Have you ever been frustrated to find lens flares in your photo? Maybe it’s covering your subject’s face, or distracting from your image’s aesthetic. The good news is you can prevent this!
You are in control of your camera, so you control if your image shows a lens flare. The lens flares don’t control you!
What causes lens flare?
In the most basic terms, lens flares are caused by light entering your lens then getting reflected and scattered within the lens body. The result is light spots on your image in the shape of a hexagon, octagon or even a circle. Flare can also appear as a haze across parts of your image with decreased contrast and color saturation.
Are lens flares bad?
That question must be answered by you first. Some photographers think lens flares are bad and distracting, while others think that they are good when used deliberately and sparingly. Some photographers deliberately shoot to create a lens flare for artistic effect. The location of the lens flare in your image in relation to your subject is important as well. You may not want a lens flare appearing on your subject’s face in an image. So the angle at which you turn will affect where in your image you see a lens flare. It’s all about your style of photography and whether or not you like that look.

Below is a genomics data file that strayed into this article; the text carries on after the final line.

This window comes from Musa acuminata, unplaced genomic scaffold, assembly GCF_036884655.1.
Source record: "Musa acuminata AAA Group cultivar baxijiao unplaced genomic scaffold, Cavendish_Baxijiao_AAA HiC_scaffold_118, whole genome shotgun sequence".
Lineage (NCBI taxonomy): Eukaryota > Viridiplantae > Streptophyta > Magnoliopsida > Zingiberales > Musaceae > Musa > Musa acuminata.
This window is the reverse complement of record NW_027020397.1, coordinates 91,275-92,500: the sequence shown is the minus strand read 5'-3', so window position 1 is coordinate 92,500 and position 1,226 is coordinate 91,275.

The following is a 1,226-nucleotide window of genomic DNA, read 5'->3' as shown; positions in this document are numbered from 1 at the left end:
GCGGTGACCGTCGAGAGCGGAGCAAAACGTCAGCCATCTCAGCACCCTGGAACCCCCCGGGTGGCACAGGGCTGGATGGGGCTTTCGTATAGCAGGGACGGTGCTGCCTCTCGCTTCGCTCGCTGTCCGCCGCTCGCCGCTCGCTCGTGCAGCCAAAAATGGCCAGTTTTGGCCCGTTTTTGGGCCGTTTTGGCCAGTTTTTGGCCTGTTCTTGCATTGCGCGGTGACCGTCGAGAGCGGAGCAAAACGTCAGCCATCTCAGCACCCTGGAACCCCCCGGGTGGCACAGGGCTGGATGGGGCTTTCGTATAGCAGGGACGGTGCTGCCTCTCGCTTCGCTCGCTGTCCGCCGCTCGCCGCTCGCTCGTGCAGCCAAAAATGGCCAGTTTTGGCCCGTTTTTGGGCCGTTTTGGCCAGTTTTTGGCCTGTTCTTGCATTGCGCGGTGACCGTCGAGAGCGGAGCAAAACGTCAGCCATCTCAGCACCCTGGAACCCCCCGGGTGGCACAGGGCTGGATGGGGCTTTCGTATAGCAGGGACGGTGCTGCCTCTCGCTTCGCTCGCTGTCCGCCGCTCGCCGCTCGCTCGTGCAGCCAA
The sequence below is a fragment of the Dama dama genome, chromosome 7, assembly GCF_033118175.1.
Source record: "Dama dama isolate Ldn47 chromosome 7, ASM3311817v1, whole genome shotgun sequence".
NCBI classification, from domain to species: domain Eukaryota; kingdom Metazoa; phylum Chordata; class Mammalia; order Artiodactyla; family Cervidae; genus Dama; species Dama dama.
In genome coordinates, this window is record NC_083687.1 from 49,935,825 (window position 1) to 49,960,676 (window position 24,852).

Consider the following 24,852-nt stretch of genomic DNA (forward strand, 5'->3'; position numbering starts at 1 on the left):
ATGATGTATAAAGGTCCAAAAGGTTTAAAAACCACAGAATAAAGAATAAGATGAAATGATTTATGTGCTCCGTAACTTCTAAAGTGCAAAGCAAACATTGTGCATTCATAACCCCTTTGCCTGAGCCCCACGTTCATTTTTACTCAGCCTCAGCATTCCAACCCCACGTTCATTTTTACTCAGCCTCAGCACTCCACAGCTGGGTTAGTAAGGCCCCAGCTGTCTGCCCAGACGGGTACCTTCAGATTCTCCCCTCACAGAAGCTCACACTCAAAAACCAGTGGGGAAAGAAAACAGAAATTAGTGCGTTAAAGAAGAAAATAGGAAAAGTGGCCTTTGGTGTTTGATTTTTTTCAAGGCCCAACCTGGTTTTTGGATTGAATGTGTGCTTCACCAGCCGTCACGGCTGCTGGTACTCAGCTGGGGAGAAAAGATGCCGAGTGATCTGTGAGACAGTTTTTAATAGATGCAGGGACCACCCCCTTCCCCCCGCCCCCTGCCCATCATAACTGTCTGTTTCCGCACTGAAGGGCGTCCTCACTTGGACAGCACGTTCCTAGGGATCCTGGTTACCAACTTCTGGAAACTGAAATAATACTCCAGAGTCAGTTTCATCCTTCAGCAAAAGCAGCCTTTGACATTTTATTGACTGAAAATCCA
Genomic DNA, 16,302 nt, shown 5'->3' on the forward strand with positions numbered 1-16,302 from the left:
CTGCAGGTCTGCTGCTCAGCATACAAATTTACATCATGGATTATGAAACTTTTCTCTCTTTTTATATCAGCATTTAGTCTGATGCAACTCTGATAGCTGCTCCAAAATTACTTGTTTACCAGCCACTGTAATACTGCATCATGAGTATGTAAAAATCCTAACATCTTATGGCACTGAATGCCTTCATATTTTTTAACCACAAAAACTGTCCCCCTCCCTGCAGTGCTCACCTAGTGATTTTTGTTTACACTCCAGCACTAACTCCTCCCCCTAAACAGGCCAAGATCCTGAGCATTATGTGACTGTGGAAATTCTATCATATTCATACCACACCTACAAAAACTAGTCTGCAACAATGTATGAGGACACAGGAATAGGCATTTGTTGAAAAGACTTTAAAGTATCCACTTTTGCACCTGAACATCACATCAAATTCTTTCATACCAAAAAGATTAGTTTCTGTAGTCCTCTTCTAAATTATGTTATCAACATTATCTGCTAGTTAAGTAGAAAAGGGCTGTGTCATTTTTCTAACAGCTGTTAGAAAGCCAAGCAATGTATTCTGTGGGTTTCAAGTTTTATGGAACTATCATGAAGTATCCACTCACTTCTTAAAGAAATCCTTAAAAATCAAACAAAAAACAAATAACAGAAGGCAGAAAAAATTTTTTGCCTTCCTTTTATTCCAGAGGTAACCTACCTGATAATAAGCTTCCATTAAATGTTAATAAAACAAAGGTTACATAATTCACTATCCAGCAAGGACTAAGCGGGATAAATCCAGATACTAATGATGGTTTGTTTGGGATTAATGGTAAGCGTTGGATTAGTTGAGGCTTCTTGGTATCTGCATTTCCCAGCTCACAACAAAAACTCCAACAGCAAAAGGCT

When you train yourself to look, you’ll start noticing lens flares used purposely in a variety of television shows, movies, video and computer games. These days game developers are trying to make their games look more and more like real world environments. In these circumstances, lens flares are used to convey a sense of drama, or the feeling of this footage being filmed in real life and unedited. Lens flares were one of the first special effects created for computer and video games.
How can a lens flare be prevented?
Knowing that lens flares are caused by a bright light source (aka the sun) entering your camera’s front lens at an inopportune angle, there are two things you can do to prevent them. The first is to change the angle you are shooting at. Perhaps instead of shooting into the sun, you can shoot facing the opposite direction so that the sun is at your back.